Monday, 29 June 2015

Settlers in Western Australia

Migrants from Lithuania have been arriving in Western Australia for well over 100 years, yet I have found nothing published about the early (pre-World War 2) settlers.  So here's my contribution.

Previous posts in this blog have already outlined the stories of those Lithuanian Anzacs who had arrived as single men and enlisted in Western Australia, including:

  • Kazimieras ČEPKAUSKAS (Charles Cepkouski/Capouski), born in Arlaviškės (near Kaunas) in 1891, arrived in Australia at Fremantle in 1910;
  • Joseph JOSEPHSON, born in Vilnius in 1886, arrived at Fremantle in 1912;
  • John LOVRIAEN, born in Kaunas in 1889, arrived around 1909; and
  • Kazys VALUKEVIČIUS (Kazis/Charles Walinkevic/Volukavitz, born in Marijampolė in 1884, arrived in 1910.  
Several others also arrived and settled immediately prior to the First World War, including family groups.  The ALANSKAS family arrived in 1912 after having lived in Scotland for 9 years: Antanas (Antoni), who was born in 1882 in the southern Lithuanian region of Suvalkija, arrived with his Lithuanian-born wife Eva (Ieva) - who was also the sister of John Lovriaen -  and their 3 daughters who had been born in Glasgow, Scotland.  The family settled at Bellevue, now a suburb of Perth, where Antanas tended 50 acres and worked as a labourer and brickmaker (source: NAA records).

Perhaps one of the earliest arrivals with Lithuanian connections was Robert Carl Heinrich REICHEL, born in 1834 in Memel (now Klaipėda) who arrived at Melbourne from London in 1859.  He married in 1862 in Melbourne and settled in Victoria but around 1895 moved to Perth where he was naturalised in 1909 at the age of 74 after 50 years in Australia.  At that time he gave his occupation as woodcutter, married, with 8 children alive and 5 deceased.  Robert died soon after, in 1912 (source: Ancestry.com family trees).

Another migrant with Prussian Lithuanian connections was Otto Bernhard RIEGERT, born in 1861 in Minjotai.  He had married in South Australia in 1886 but moved to Western Australia with his family in the first decade of the 1900s.  Otto worked as a school teacher and died in 1916 at York, WA (source: Ancestry.com family trees).

More migrants arrived after the First World War, anxious to make a start in the New World:
  • Pranas ŠEŠKAS (Frank Seskas) from Kaunas was living at Muchea, WA.  By 26 May 1938, when he placed a notice in the Western Mail of Perth regarding his intention to seek naturalisation, he reported that he had been an Australian resident for 20 years;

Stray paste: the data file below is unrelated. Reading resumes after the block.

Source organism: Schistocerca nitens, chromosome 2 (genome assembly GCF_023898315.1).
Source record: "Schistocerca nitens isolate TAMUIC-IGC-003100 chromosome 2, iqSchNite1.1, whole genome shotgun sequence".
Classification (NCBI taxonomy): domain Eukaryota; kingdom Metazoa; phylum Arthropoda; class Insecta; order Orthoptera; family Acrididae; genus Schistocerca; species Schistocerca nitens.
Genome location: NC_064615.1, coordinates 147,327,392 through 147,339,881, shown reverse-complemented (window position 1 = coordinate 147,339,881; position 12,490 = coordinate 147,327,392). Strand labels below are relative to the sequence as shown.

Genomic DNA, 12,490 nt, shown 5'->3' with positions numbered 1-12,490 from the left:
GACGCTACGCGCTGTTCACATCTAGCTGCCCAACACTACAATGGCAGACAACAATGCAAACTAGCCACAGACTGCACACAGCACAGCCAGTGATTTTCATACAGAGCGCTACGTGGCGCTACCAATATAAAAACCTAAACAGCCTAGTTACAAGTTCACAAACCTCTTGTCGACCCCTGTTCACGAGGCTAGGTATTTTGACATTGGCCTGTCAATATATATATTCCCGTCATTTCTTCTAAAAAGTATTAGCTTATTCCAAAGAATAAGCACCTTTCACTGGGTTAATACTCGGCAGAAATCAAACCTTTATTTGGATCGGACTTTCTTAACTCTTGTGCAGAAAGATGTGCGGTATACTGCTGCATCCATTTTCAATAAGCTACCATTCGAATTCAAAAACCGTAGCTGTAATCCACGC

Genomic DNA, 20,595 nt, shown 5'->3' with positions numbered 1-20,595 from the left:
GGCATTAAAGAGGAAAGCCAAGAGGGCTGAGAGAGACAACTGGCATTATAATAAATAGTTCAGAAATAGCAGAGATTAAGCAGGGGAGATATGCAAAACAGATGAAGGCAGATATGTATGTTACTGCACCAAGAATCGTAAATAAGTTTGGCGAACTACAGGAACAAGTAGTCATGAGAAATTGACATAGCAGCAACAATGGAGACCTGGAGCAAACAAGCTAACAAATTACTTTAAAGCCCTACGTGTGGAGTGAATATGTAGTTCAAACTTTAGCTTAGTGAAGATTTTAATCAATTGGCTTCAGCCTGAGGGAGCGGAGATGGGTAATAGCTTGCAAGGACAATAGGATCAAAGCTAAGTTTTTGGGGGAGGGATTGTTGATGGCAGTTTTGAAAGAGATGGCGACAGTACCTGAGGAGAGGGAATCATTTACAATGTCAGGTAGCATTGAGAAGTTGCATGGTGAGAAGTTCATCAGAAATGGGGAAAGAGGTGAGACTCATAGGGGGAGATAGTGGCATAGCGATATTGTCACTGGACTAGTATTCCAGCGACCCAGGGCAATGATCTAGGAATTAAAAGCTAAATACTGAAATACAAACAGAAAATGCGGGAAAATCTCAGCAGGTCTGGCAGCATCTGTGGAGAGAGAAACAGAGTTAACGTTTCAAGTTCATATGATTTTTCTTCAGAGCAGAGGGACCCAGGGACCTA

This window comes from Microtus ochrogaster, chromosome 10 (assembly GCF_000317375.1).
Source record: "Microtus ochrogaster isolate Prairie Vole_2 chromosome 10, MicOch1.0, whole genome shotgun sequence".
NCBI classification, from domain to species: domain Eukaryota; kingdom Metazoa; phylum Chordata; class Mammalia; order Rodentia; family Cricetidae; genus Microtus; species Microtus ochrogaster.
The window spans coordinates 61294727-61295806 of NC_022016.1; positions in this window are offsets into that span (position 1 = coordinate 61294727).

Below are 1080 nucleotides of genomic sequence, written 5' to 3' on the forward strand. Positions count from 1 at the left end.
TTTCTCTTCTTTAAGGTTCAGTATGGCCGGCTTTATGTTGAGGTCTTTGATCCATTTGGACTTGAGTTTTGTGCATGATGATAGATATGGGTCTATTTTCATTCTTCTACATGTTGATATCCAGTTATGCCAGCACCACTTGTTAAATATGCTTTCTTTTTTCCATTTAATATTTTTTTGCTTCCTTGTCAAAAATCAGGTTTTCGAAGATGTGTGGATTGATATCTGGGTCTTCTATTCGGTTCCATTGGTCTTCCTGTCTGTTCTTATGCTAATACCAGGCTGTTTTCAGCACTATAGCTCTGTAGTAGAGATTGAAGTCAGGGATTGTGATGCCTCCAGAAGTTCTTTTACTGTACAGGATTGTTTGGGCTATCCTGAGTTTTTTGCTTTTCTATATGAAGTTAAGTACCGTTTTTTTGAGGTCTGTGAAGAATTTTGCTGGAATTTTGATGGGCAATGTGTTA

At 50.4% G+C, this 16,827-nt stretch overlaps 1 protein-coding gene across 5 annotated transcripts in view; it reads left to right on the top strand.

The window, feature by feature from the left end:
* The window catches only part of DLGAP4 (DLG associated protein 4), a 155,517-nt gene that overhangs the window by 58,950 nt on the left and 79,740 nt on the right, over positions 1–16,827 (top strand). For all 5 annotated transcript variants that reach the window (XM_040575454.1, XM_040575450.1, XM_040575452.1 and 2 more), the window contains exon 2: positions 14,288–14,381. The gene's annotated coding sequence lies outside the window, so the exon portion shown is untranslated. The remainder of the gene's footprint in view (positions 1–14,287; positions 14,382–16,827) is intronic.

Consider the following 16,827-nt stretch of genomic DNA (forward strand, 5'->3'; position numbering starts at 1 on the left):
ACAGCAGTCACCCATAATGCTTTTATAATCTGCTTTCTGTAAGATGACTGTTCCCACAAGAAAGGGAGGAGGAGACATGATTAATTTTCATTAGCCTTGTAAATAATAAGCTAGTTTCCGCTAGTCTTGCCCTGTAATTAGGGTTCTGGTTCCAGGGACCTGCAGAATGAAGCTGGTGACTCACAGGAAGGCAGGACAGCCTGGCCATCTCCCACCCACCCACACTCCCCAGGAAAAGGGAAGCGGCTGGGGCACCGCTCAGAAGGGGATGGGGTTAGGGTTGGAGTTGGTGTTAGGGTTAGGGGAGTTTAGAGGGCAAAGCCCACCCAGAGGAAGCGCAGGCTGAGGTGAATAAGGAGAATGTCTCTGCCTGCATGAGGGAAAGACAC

• Liudvikas KURTINAITIS from the Marijampolė area was living at Northam with his Lithuanian wife Katarina and daughter Adelė when he placed his naturalisation notice in The West Australian of 12 September 1938, stating that he had been living in Australia for 9 years and 9 months;
  • Juozapas LAZORAITIS (Brown), born in Pilviškiai and living at Planet Street, Perth, stated in his notice in the Westralian Worker of 15 November 1929 that he had been in Australia for 13 months, and prior to that for 35 years in Scotland;
  • Zale ZAPOLSKI (known as Zalman Levi) born in Lazdijai in 1904 had been in Australia for 9 years and was living at Bayswater (Perth) when he placed his notice in the Daily News of  13 July 1939 (he went on to serve for Australia in World War 2, 1942-46);
  • Theodore Charef SHARP, born in 1876 in Kedainiai, worked as a salesman and died in Perth in 1940 (Source: Ancestry.com family trees).
Kazys ASTRAUSKAS departed on the Osterley from London on 24 November 1928 in the company of the Marcinkevičius family.  However, after only a few months in Sydney, Kazys opted for Western Australia.  The passenger list show that he was 28 years old and his occupation was listed as farmer.  He also had left a family behind in Liudvinavas, Lithuania; 8 months later, having established himself as a carpenter at the Golden Horseshoe Mine in Kalgoorlie he applied to the Commonwealth for permission to bring his wife Albina, two young sons and sister-in-law to Australia; in April 1930 his wife and sons boarded the Orvieto for Australia.  Kazys later called himself Charles Ashe; he became a successful building contractor in Kalgoorlie and a third son was born in 1933.  In 1938 he sought permission to sponsor a good friend from Lithuania, Joseph Samulaitis of Marijampolė, to Australia, but it is not known what the outcome was (Source: NAA records).



With thanks to Daina Pocius of the Australian Lithuanian Community Archives for sharing her research results.

Monday, 22 June 2015

Dailidė family history

Late last year I was very fortunate to come across a marvelous new publication, a family history of William and Margaret DELADE who arrived in Australia from Scotland in the 1920s:

Tėvynės: The Homeland, a family history of Margaret and William Delade,
published in 2013 by Robert Staib and Roslyn Staib, Sydney
(see the National Library of Australia's listing here)



Not only does this book tell the story of William Delade (Vincas Dailidė) and his wife Margaret (Magdalena Deckerie/Dekerytė) as well as their extended families in Lithuania and Scotland, it also serves as a valuable resource for social and migration history.  It is a particularly significant contribution in that there have been so few Australian Lithuanian family histories published to date.